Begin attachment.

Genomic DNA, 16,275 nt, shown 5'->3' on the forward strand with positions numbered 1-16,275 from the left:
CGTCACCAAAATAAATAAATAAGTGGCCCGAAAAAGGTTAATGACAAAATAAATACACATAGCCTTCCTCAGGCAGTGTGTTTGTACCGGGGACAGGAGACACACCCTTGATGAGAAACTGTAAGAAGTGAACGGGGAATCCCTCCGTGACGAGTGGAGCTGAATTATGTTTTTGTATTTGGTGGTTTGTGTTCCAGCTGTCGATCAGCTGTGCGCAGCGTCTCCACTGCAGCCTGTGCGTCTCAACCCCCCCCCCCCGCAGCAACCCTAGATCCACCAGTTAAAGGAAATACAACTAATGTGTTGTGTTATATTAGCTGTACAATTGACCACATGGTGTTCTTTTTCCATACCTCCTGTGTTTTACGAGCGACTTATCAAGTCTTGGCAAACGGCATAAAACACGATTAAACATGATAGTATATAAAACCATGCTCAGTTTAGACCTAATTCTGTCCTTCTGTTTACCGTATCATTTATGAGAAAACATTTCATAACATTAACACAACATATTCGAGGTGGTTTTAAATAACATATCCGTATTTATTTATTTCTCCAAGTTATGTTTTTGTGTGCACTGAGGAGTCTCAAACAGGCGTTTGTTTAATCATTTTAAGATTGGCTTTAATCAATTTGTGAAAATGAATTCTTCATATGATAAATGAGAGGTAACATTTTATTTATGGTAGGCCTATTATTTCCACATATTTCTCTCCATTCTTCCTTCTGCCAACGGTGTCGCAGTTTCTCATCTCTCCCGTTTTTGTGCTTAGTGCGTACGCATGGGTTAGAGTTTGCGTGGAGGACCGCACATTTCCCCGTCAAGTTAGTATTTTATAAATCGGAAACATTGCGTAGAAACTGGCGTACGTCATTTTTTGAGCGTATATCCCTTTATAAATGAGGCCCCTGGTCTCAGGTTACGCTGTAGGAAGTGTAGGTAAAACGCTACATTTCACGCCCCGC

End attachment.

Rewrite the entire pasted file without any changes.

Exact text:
Genomic DNA, 16,275 nt, shown 5'->3' on the forward strand with positions numbered 1-16,275 from the left:
CGTCACCAAAATAAATAAATAAGTGGCCCGAAAAAGGTTAATGACAAAATAAATACACATAGCCTTCCTCAGGCAGTGTGTTTGTACCGGGGACAGGAGACACACCCTTGATGAGAAACTGTAAGAAGTGAACGGGGAATCCCTCCGTGACGAGTGGAGCTGAATTATGTTTTTGTATTTGGTGGTTTGTGTTCCAGCTGTCGATCAGCTGTGCGCAGCGTCTCCACTGCAGCCTGTGCGTCTCAACCCCCCCCCCCCGCAGCAACCCTAGATCCACCAGTTAAAGGAAATACAACTAATGTGTTGTGTTATATTAGCTGTACAATTGACCACATGGTGTTCTTTTTCCATACCTCCTGTGTTTTACGAGCGACTTATCAAGTCTTGGCAAACGGCATAAAACACGATTAAACATGATAGTATATAAAACCATGCTCAGTTTAGACCTAATTCTGTCCTTCTGTTTACCGTATCATTTATGAGAAAACATTTCATAACATTAACACAACATATTCGAGGTGGTTTTAAATAACATATCCGTATTTATTTATTTCTCCAAGTTATGTTTTTGTGTGCACTGAGGAGTCTCAAACAGGCGTTTGTTTAATCATTTTAAGATTGGCTTTAATCAATTTGTGAAAATGAATTCTTCATATGATAAATGAGAGGTAACATTTTATTTATGGTAGGCCTATTATTTCCACATATTTCTCTCCATTCTTCCTTCTGCCAACGGTGTCGCAGTTTCTCATCTCTCCCGTTTTTGTGCTTAGTGCGTACGCATGGGTTAGAGTTTGCGTGGAGGACCGCACATTTCCCCGTCAAGTTAGTATTTTATAAATCGGAAACATTGCGTAGAAACTGGCGTACGTCATTTTTTGAGCGTATATCCCTTTATAAATGAGGCCCCTGGTCTCAGGTTACGCTGTAGGAAGTGTAGGTAAAACGCTACATTTCACGCCCCGC